Is Celebrex® Safe?

To date, the limited studies of the COX-2 inhibitor Celebrex® do not show an increased heart attack or stroke risk from using this drug. One study indicated that Celebrex® is sufficiently different from Vioxx® to not cause cardiovascular problems; however, this difference did not relate to the pathological mechanisms inherent to COX-2 inhibitor drugs, as discussed in the preceding paragraphs.

Celebrex® is a potent COX-2 inhibitor, and those who find relief from arthritis pain by taking it should follow all the precautions outlined in these paragraphs.

The question on the minds of many doctors and patients is, are other drugs in the “coxib” category safe? There are at least six such drugs: celecoxib (Celebrex®), valdecoxib (Bextra®), meloxicam (Mobic®), lumiracoxib (Prexige®), parecoxib (Dynastat®), and etoricoxib (Arcoxia®). Only three of these are available in the US. Recent research indicates that the sulfone component of the Vioxx® molecule, and perhaps that of the etoricoxib molecule, may be related to the occurrence of adverse side effects,22 so non-sulfone coxibs such as Celebrex® may be safer. A look at the underlying mechanisms by which COX-2 inhibitors cause adverse cardiovascular events reveals considerable reasons for concern with any drug in this class.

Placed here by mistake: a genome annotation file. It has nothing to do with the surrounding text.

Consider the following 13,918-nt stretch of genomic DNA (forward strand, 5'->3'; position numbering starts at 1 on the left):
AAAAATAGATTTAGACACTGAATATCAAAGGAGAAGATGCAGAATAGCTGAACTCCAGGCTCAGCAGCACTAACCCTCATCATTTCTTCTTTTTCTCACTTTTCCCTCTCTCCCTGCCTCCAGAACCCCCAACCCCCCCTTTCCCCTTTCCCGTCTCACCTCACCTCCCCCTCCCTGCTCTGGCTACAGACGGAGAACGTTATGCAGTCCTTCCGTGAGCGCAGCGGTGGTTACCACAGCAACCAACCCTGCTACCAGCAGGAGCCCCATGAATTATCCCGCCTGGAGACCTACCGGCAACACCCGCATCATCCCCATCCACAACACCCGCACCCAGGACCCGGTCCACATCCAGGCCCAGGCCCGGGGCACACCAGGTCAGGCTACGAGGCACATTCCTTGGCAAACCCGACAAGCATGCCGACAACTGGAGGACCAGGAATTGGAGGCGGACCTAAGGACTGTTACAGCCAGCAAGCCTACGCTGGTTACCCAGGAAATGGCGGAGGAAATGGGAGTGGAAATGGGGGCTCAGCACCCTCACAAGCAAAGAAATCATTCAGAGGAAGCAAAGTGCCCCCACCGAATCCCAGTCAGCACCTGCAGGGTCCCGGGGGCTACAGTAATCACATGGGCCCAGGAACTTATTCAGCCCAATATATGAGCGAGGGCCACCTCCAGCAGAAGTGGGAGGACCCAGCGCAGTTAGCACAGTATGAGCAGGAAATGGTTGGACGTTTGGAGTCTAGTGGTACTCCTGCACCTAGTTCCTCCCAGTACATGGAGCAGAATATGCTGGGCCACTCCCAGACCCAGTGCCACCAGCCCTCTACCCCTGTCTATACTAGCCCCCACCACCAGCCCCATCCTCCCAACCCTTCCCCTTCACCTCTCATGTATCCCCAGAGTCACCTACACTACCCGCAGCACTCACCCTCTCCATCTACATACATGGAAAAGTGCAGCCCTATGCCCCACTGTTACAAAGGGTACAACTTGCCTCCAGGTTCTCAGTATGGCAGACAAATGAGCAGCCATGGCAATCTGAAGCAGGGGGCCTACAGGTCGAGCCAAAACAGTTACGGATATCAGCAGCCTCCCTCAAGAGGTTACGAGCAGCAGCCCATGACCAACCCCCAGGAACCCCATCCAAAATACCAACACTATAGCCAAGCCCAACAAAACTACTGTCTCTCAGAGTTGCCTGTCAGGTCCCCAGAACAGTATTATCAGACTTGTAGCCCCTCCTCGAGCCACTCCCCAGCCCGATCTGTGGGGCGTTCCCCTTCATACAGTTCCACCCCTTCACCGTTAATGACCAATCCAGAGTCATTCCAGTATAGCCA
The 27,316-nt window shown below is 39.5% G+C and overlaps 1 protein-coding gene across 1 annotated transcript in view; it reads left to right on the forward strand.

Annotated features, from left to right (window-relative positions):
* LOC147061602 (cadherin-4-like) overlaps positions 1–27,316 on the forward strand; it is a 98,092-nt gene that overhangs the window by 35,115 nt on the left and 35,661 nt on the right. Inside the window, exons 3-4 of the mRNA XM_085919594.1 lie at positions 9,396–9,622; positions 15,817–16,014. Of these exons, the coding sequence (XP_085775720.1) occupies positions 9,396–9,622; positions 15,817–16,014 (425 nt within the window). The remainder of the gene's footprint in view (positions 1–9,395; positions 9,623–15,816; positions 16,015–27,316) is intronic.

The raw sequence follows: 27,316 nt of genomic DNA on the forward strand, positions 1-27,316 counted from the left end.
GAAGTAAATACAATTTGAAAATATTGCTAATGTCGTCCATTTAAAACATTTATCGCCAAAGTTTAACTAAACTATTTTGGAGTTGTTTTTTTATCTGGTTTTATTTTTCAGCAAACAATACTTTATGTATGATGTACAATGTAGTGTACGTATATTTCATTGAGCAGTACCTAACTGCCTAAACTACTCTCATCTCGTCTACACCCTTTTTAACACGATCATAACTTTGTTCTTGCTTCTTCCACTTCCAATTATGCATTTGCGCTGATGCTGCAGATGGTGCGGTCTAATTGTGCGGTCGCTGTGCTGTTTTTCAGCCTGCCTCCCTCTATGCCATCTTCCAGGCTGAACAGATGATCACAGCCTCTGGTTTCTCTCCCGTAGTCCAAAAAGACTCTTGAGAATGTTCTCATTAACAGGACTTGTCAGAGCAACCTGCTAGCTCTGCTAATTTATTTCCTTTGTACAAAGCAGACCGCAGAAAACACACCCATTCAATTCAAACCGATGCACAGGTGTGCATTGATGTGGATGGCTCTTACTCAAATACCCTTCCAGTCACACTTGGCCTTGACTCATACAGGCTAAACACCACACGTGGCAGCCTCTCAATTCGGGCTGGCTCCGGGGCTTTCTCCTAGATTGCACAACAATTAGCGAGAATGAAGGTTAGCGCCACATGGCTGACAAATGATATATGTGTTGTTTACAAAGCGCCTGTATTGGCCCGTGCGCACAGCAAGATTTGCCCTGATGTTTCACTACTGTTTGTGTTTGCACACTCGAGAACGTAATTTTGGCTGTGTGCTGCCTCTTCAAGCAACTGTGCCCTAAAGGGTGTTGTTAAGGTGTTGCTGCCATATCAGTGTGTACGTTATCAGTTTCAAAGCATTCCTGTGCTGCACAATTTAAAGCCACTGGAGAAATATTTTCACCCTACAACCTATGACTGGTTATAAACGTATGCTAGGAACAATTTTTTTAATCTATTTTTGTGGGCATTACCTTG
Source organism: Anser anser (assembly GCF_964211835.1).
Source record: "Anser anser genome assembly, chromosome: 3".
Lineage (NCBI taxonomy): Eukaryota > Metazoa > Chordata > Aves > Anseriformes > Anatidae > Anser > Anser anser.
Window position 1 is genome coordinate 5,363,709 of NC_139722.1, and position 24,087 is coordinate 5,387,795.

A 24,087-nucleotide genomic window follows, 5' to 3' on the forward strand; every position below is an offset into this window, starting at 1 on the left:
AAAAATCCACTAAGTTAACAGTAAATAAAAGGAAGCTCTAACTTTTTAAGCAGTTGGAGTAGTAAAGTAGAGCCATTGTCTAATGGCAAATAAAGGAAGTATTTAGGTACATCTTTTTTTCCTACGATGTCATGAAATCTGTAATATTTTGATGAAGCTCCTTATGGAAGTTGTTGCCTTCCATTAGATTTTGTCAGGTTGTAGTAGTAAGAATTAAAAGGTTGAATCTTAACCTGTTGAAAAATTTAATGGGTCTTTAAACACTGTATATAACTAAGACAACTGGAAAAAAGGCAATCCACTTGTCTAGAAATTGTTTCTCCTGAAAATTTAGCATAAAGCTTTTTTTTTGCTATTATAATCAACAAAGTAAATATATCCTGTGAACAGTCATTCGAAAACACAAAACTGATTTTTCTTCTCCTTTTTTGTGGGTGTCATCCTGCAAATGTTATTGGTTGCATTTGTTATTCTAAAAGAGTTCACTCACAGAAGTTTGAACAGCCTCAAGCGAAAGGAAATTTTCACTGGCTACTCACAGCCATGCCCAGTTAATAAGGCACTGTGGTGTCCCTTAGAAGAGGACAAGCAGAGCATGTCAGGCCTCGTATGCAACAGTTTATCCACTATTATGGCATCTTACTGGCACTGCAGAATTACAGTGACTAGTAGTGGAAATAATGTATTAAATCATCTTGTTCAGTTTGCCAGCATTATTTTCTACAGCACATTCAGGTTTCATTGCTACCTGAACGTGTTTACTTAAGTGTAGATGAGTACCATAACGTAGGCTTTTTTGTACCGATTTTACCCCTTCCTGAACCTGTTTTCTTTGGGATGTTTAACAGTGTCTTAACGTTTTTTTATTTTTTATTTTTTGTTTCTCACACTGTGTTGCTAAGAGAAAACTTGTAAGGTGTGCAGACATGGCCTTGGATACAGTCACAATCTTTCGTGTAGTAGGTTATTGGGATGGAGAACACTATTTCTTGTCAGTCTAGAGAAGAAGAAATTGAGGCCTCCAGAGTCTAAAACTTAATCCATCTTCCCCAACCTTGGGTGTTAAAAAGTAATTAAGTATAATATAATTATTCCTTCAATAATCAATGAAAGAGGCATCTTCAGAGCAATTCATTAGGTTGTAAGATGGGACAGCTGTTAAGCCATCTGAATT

Pfizer reports that its drug Celebrex® has not been associated with an increased risk of heart attack and stroke in large, long-term studies.23 Bextra®, also from Pfizer, does seem to increase cardiovascular events in people who have undergone a coronary bypass graft.10 Additional studies of both drugs are planned.24,25

With Vioxx® out of the picture, and the safety of other coxib drugs suspect, arthritis sufferers may increasingly rely on other, older drugs. However, many of these older drugs can cause significant gastrointestinal side effects, making them undesirable choices for the long-term management of arthritis. Fortunately, several effective natural remedies for arthritis pain and inflammation are readily available, including fish oil, boswellia, citrus flavonoids, glucosamine, and methylsulfonylmethane. These natural therapies promise to help reduce inflammation and manage arthritis symptoms without the risks associated with commonly used prescription and over-the-counter medications.

Despite the negative publicity about Vioxx®, there is still good reason to inhibit excess cyclooxygenase-2, especially from a cancer-prevention standpoint. Taking the natural approaches suggested in this article to suppress all of the chronic inflammatory inducers would appear to be far safer than resorting to potent drugs that only function by one mechanism.